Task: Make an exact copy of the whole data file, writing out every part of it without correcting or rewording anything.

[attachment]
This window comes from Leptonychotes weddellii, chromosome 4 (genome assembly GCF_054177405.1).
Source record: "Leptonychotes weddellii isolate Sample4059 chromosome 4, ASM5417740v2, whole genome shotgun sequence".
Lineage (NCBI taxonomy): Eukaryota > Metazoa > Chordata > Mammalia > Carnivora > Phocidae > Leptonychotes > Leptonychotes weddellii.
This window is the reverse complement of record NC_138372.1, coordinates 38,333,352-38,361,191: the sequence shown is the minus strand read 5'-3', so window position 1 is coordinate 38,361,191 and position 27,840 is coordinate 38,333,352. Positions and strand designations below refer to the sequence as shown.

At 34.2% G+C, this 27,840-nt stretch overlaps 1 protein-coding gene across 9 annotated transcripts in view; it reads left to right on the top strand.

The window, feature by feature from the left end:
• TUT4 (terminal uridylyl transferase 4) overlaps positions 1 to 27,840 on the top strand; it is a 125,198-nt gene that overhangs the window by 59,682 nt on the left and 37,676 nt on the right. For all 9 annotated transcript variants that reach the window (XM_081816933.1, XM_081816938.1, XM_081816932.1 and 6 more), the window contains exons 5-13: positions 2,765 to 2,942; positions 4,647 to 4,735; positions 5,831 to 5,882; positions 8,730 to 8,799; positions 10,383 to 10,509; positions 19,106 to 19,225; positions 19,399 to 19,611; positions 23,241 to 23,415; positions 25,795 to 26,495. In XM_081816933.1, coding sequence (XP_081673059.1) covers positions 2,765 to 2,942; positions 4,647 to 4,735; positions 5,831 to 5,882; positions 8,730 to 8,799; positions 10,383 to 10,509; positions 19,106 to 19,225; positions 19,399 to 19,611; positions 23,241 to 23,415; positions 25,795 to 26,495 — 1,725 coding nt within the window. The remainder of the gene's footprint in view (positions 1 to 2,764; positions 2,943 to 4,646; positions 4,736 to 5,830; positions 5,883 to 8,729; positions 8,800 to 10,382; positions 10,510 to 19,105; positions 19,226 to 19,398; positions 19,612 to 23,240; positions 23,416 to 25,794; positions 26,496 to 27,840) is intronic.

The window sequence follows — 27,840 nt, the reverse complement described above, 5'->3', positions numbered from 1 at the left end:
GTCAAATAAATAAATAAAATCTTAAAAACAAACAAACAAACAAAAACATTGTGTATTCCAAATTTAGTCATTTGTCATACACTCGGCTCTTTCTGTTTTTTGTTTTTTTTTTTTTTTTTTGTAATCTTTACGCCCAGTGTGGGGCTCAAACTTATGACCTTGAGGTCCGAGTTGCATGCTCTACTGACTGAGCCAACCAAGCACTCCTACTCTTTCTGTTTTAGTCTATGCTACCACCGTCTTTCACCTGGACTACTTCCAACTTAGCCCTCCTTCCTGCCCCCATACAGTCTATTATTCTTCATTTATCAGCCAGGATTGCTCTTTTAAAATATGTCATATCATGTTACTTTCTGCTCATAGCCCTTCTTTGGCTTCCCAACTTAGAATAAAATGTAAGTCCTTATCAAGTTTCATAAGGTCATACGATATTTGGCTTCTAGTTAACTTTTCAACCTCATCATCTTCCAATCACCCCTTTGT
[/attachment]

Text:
This window comes from Leptonychotes weddellii, chromosome 4 (genome assembly GCF_054177405.1).
Source record: "Leptonychotes weddellii isolate Sample4059 chromosome 4, ASM5417740v2, whole genome shotgun sequence".
Lineage (NCBI taxonomy): Eukaryota > Metazoa > Chordata > Mammalia > Carnivora > Phocidae > Leptonychotes > Leptonychotes weddellii.
This window is the reverse complement of record NC_138372.1, coordinates 38,333,352-38,361,191: the sequence shown is the minus strand read 5'-3', so window position 1 is coordinate 38,361,191 and position 27,840 is coordinate 38,333,352. Positions and strand designations below refer to the sequence as shown.

At 34.2% G+C, this 27,840-nt stretch overlaps 1 protein-coding gene across 9 annotated transcripts in view; it reads left to right on the top strand.

The window, feature by feature from the left end:
• TUT4 (terminal uridylyl transferase 4) overlaps positions 1 to 27,840 on the top strand; it is a 125,198-nt gene that overhangs the window by 59,682 nt on the left and 37,676 nt on the right. For all 9 annotated transcript variants that reach the window (XM_081816933.1, XM_081816938.1, XM_081816932.1 and 6 more), the window contains exons 5-13: positions 2,765 to 2,942; positions 4,647 to 4,735; positions 5,831 to 5,882; positions 8,730 to 8,799; positions 10,383 to 10,509; positions 19,106 to 19,225; positions 19,399 to 19,611; positions 23,241 to 23,415; positions 25,795 to 26,495. In XM_081816933.1, coding sequence (XP_081673059.1) covers positions 2,765 to 2,942; positions 4,647 to 4,735; positions 5,831 to 5,882; positions 8,730 to 8,799; positions 10,383 to 10,509; positions 19,106 to 19,225; positions 19,399 to 19,611; positions 23,241 to 23,415; positions 25,795 to 26,495 — 1,725 coding nt within the window. The remainder of the gene's footprint in view (positions 1 to 2,764; positions 2,943 to 4,646; positions 4,736 to 5,830; positions 5,883 to 8,729; positions 8,800 to 10,382; positions 10,510 to 19,105; positions 19,226 to 19,398; positions 19,612 to 23,240; positions 23,416 to 25,794; positions 26,496 to 27,840) is intronic.

The window sequence follows — 27,840 nt, the reverse complement described above, 5'->3', positions numbered from 1 at the left end:
GTCAAATAAATAAATAAAATCTTAAAAACAAACAAACAAACAAAAACATTGTGTATTCCAAATTTAGTCATTTGTCATACACTCGGCTCTTTCTGTTTTTTGTTTTTTTTTTTTTTTTTTGTAATCTTTACGCCCAGTGTGGGGCTCAAACTTATGACCTTGAGGTCCGAGTTGCATGCTCTACTGACTGAGCCAACCAAGCACTCCTACTCTTTCTGTTTTAGTCTATGCTACCACCGTCTTTCACCTGGACTACTTCCAACTTAGCCCTCCTTCCTGCCCCCATACAGTCTATTATTCTTCATTTATCAGCCAGGATTGCTCTTTTAAAATATGTCATATCATGTTACTTTCTGCTCATAGCCCTTCTTTGGCTTCCCAACTTAGAATAAAATGTAAGTCCTTATCAAGTTTCATAAGGTCATACGATATTTGGCTTCTAGTTAACTTTTCAACCTCATCATCTTCCAATCACCCCTTTGT